THE PRESIDENT: Do you even understand the other side of it?


THE PRESIDENT: It’s like some things ―


THE PRESIDENT: Sort of like the Iran deal. Nobody even understands how a thing like that could have happened. It does nothing.

PARTICIPANT: You shouldn’t be allowed to profit from the illegal proceeds, right? So if you’re going to sell narcotics and sell illegal drugs in our country, you also cannot profit from that. And so we seize those profits.

THE PRESIDENT: So do we need any legislation or any executive orders for that, would you say, Dana ― to put that back in business?

MR. BOENTE: I don’t think we need any executive orders. We just need kind of some encouragement to move in that direction.

THE PRESIDENT: Okay. Good. You’re encouraged. (Laughter.) I love that answer, because it’s better than signing executive orders and then these people take it and they make it look so terrible ― “oh, it’s so terrible.” I love it. You’re encouraged, okay?


THE PRESIDENT: Good. Asset forfeiture. You’re encouraged. Okay.

It’s clear that Trump hasn’t thought much, if at all, about this issue. It’s also clear that a large group of law enforcement officers chose not to explain to him what the criticisms are.

But the view that there are no real concerns associated with giving police broad leeway to seize and forfeit people’s property is not uncommon in the law enforcement community. Police organizations have been some of the most aggressive opponents of growing state efforts to rein in civil forfeiture and ensure that cops are only taking assets from actual criminals.

Well-publicized incidents of civil forfeiture abuse have fueled this debate. Last year, for example, sheriff’s deputies in Muskogee County, Oklahoma, seized more than $50,000 from a driver under suspicion that it was “drug money.” They had no evidence the money’s owner was involved in the drug trade, however, and it turned out that he managed a Christian rock band from Burma. Deputies returned the money months later, following news reports that it came from ticket sales and donations earmarked for an orphanage in Thailand.

In 2014, a Pottawattamie County, Iowa, sheriff’s deputy pulled over a 20-year-old motorist and seized his entire life savings, a total of $19,000, claiming it was connected to a crime. It took more than a year for a court to determine that police had erred in taking the cash and to order its return.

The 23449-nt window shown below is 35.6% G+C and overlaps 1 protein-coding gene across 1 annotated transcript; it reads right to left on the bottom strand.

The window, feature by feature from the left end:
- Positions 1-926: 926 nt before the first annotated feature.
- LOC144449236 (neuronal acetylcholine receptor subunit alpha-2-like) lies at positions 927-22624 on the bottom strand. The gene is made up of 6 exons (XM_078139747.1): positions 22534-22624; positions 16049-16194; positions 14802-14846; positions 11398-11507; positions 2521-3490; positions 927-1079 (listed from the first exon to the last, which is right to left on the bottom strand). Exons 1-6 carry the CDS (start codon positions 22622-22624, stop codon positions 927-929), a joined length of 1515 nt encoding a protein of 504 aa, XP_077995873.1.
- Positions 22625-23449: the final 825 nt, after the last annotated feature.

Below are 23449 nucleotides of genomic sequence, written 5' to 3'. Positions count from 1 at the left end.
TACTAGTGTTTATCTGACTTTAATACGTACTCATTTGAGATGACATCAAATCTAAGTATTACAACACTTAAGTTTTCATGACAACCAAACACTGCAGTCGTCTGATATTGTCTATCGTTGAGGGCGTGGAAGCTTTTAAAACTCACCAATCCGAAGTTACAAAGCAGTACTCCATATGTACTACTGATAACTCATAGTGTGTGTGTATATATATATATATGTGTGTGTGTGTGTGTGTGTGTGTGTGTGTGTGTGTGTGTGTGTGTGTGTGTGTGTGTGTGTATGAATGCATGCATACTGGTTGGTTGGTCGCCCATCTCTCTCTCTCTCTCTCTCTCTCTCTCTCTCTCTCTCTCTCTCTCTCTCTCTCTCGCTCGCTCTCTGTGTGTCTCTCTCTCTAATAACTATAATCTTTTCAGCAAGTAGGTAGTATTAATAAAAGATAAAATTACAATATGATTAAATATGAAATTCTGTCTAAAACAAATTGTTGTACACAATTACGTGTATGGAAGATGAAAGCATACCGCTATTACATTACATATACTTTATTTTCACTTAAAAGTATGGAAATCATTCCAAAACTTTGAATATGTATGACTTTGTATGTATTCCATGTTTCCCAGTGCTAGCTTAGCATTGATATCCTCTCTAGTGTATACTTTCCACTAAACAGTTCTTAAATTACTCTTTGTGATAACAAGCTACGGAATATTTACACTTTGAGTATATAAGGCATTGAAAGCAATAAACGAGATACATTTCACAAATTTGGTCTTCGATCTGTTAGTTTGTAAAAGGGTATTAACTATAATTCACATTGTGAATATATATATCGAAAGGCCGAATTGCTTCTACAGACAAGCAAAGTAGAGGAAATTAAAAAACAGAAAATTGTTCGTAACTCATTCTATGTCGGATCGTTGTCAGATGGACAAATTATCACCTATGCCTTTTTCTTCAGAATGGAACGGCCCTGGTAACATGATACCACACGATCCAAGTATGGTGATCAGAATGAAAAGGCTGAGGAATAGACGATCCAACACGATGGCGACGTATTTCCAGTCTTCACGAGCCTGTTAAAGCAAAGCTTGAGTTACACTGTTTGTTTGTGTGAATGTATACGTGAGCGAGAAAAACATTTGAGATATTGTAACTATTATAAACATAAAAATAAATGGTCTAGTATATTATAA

Not all problematic instances of civil forfeiture involve large seizures of cash. A 2015 American Civil Liberties Union report found that Philadelphia cops had made a habit of taking small amounts of money from civilians. Over a two-year period, 60 percent of the department’s cash seizures involved amounts of less than $250.

While none of the sheriffs meeting with Trump apparently “understand the other side” of the asset forfeiture story, such ignorance puts them at odds with much of the public and many elected officials. Although Americans are not widely familiar with the process of civil forfeiture, a poll conducted last year found that 84 percent think police should be able to take people’s money or property only after convicting them of a crime.

“Legislators who are trying to limit civil forfeiture should be praised instead of condemned,” said Matt Miller, managing attorney of the Texas office of the Institute for Justice, a libertarian public-interest law firm that argues that all forfeiture should be tied to criminal convictions. “Forfeiture encourages police to go after money; it doesn’t encourage them to go after criminals. That’s why you have everyone from tea party Republicans to Democrats introducing bills to limit civil forfeiture.”

Miller added, “We would hope that if the president knew how much civil forfeiture gets abused across the country, he wouldn’t have made those remarks.”

Boente will likely soon be replaced in the attorney general’s office by Jeff Sessions, who has also been supportive of asset forfeiture.